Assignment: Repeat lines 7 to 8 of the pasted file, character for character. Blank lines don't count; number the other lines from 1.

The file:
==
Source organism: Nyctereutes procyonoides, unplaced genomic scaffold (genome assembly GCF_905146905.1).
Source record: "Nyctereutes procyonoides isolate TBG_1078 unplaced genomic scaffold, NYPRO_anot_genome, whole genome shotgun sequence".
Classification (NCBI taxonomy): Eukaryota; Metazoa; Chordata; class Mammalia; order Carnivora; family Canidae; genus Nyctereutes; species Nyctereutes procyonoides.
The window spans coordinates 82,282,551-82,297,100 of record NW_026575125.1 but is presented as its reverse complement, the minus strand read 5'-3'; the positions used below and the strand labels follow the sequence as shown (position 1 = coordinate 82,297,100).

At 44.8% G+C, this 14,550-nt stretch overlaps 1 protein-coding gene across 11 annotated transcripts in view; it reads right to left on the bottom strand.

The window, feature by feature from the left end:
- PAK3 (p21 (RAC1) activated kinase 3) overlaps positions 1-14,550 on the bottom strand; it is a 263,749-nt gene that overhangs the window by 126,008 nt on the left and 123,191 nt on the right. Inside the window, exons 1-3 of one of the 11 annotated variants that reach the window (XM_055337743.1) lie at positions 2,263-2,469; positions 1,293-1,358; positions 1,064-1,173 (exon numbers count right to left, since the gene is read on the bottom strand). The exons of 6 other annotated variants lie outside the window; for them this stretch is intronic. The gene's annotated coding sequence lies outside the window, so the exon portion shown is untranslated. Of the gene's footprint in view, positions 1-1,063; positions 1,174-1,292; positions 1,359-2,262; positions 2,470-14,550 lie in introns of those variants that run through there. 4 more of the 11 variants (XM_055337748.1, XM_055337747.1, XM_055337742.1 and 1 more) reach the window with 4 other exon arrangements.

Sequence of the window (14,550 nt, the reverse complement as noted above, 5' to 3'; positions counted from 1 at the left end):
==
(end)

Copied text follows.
- PAK3 (p21 (RAC1) activated kinase 3) overlaps positions 1-14,550 on the bottom strand; it is a 263,749-nt gene that overhangs the window by 126,008 nt on the left and 123,191 nt on the right. Inside the window, exons 1-3 of one of the 11 annotated variants that reach the window (XM_055337743.1) lie at positions 2,263-2,469; positions 1,293-1,358; positions 1,064-1,173 (exon numbers count right to left, since the gene is read on the bottom strand). The exons of 6 other annotated variants lie outside the window; for them this stretch is intronic. The gene's annotated coding sequence lies outside the window, so the exon portion shown is untranslated. Of the gene's footprint in view, positions 1-1,063; positions 1,174-1,292; positions 1,359-2,262; positions 2,470-14,550 lie in introns of those variants that run through there. 4 more of the 11 variants (XM_055337748.1, XM_055337747.1, XM_055337742.1 and 1 more) reach the window with 4 other exon arrangements.

Sequence of the window (14,550 nt, the reverse complement as noted above, 5' to 3'; positions counted from 1 at the left end):